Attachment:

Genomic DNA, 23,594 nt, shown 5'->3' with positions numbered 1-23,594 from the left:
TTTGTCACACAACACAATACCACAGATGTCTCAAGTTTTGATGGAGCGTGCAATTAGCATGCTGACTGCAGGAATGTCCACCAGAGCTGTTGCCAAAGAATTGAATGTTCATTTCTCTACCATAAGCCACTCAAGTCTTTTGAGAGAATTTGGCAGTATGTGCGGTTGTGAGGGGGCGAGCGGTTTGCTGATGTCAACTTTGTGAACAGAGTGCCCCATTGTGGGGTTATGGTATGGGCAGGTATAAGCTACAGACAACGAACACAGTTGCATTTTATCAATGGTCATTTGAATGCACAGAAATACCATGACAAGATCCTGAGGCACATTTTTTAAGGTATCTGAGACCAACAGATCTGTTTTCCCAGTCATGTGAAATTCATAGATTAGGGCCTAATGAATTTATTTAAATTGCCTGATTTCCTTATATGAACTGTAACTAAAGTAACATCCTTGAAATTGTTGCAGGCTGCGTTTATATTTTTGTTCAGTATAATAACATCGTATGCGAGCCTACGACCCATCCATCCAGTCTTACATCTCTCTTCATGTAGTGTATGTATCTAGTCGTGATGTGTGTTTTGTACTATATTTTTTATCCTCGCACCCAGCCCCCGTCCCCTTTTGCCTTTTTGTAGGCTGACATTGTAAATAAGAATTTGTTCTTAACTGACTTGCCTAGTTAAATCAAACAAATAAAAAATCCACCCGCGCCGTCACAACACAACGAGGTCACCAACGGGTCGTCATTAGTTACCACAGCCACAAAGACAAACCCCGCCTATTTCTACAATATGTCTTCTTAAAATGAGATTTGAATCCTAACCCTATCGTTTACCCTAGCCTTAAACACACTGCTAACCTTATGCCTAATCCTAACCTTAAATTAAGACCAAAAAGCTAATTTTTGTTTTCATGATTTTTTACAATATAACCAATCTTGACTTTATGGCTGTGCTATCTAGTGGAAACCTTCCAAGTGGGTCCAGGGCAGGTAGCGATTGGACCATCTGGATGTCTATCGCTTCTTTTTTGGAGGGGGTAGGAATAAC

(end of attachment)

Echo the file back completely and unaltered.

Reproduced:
Genomic DNA, 23,594 nt, shown 5'->3' with positions numbered 1-23,594 from the left:
TTTGTCACACAACACAATACCACAGATGTCTCAAGTTTTGATGGAGCGTGCAATTAGCATGCTGACTGCAGGAATGTCCACCAGAGCTGTTGCCAAAGAATTGAATGTTCATTTCTCTACCATAAGCCACTCAAGTCTTTTGAGAGAATTTGGCAGTATGTGCGGTTGTGAGGGGGCGAGCGGTTTGCTGATGTCAACTTTGTGAACAGAGTGCCCCATTGTGGGGTTATGGTATGGGCAGGTATAAGCTACAGACAACGAACACAGTTGCATTTTATCAATGGTCATTTGAATGCACAGAAATACCATGACAAGATCCTGAGGCACATTTTTTAAGGTATCTGAGACCAACAGATCTGTTTTCCCAGTCATGTGAAATTCATAGATTAGGGCCTAATGAATTTATTTAAATTGCCTGATTTCCTTATATGAACTGTAACTAAAGTAACATCCTTGAAATTGTTGCAGGCTGCGTTTATATTTTTGTTCAGTATAATAACATCGTATGCGAGCCTACGACCCATCCATCCAGTCTTACATCTCTCTTCATGTAGTGTATGTATCTAGTCGTGATGTGTGTTTTGTACTATATTTTTTATCCTCGCACCCAGCCCCCGTCCCCTTTTGCCTTTTTGTAGGCTGACATTGTAAATAAGAATTTGTTCTTAACTGACTTGCCTAGTTAAATCAAACAAATAAAAAATCCACCCGCGCCGTCACAACACAACGAGGTCACCAACGGGTCGTCATTAGTTACCACAGCCACAAAGACAAACCCCGCCTATTTCTACAATATGTCTTCTTAAAATGAGATTTGAATCCTAACCCTATCGTTTACCCTAGCCTTAAACACACTGCTAACCTTATGCCTAATCCTAACCTTAAATTAAGACCAAAAAGCTAATTTTTGTTTTCATGATTTTTTACAATATAACCAATCTTGACTTTATGGCTGTGCTATCTAGTGGAAACCTTCCAAGTGGGTCCAGGGCAGGTAGCGATTGGACCATCTGGATGTCTATCGCTTCTTTTTTGGAGGGGGTAGGAATAAC